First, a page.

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Andre Charles Voillemot

Biography of Artist

André Charles Voillemot was a French painter French who was born on December 9th in Paris and died on 9th April also in Paris.

Voillemot was a painter of mythological compositions, of allegorical scenes and a portraitist- these he did in oils, gauche, watercolours and drawings.  Having trained under Michel Drolling, he started showing his work at the salon in 1845 with his self-portrait that was admired and provided orders and commissions from upper and middle class patrons.

After achieving some success with his portraits, he began to show his work from1849 at the Salon, with allegorical scenes pulled from the ancient and Celtic Legends. It was at this time that he exposed “Zéphyr” (oil on canvas) in the Salon of 1859 whose theme is dear to romanticism and to the Anglo-Saxon Tales.

In 1867, he decorated the Imperial Pavilion in the World Fair, then two years later the decoration of the Theater of Fointainebleau. Finally, in 1870, he got a Silver Medal with “The Cicada and the Fourmi” and in the same year, he was knighted for his services to art.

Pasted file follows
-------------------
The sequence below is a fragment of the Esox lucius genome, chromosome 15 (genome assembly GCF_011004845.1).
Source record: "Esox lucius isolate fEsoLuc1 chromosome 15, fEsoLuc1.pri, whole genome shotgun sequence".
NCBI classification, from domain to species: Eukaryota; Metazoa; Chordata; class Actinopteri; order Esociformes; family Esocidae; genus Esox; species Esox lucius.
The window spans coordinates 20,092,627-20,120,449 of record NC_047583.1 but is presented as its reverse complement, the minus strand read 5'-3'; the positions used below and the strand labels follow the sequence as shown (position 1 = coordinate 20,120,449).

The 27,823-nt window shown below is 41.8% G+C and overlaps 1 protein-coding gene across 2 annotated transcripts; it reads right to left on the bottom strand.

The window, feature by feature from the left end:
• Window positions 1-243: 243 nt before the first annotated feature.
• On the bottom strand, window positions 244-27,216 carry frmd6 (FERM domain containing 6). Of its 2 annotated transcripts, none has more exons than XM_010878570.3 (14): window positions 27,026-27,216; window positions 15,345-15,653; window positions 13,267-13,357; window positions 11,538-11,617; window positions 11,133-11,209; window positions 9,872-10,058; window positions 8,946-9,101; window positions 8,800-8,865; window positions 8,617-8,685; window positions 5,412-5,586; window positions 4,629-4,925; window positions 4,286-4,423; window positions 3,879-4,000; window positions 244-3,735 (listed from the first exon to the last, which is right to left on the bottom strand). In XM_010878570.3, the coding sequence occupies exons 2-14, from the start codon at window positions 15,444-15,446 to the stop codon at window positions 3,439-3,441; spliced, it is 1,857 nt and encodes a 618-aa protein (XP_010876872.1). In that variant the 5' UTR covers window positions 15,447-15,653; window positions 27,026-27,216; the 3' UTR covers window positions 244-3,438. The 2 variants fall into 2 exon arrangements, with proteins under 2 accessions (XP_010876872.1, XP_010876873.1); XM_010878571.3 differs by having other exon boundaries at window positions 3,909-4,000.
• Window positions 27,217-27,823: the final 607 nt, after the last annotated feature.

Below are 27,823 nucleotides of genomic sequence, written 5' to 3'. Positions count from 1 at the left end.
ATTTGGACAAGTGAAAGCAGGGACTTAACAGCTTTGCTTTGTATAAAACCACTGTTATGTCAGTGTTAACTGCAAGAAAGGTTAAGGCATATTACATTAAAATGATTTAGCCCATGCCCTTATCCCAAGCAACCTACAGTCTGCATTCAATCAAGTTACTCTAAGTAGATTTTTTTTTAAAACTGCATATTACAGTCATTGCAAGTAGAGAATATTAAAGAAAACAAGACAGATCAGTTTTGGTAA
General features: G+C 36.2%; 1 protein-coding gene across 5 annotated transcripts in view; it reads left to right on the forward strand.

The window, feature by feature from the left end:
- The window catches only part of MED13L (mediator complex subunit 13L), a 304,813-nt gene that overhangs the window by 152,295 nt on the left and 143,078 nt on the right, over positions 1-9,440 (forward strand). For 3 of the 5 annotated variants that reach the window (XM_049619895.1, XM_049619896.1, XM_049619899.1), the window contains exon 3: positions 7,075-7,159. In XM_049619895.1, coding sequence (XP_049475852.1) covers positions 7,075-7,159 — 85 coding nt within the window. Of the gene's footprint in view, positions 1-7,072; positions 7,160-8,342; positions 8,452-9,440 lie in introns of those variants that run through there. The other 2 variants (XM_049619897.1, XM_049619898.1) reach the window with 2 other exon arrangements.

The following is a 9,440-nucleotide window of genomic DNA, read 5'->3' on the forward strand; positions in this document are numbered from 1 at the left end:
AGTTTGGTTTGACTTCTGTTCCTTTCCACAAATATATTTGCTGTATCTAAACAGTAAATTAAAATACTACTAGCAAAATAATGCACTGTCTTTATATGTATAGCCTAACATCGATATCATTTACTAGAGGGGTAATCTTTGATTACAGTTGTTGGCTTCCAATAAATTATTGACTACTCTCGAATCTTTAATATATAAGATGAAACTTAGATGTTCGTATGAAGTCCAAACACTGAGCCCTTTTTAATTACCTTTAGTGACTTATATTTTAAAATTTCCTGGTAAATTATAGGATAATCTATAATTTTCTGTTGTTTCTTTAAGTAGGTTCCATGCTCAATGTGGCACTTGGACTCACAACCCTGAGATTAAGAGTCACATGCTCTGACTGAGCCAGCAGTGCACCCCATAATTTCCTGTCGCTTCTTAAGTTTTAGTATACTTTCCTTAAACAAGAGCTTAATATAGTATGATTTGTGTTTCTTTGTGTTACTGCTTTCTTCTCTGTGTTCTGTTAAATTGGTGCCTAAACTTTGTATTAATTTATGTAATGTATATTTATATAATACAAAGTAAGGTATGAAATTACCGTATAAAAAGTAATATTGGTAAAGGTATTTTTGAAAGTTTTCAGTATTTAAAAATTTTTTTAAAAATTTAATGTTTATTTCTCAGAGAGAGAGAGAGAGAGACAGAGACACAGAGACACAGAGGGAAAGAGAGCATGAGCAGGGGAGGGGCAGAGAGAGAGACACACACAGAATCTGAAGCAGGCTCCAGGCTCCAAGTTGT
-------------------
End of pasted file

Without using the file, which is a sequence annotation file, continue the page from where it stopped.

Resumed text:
His work is represented in the museums of Aurllac, with a piece called “Velleda and Eudora”, Paris (at the museum in the house of Victor Hugo), Pontoise, with a piece called “Young Woman with a Headdress of Flowers and at Rheims with “Cupid”.    He also has a piece in the Dahesh Museum of Art which is the only institution in the United States devoted to collecting, exhibiting and interpreting works by Europe’s academically trained artists of the 19th and early 20th centuries.

Many works by the artist have been sold at auction, including 'Allegory of Spring; and Allegory of Autumn' sold at Christie's New York '19th Century European Art' in 2005 for $69,600. 

 

A Reclining Nude by

A Reclining Nude

Size: 27 x 52

Oil on Canvas

Price: over £10000

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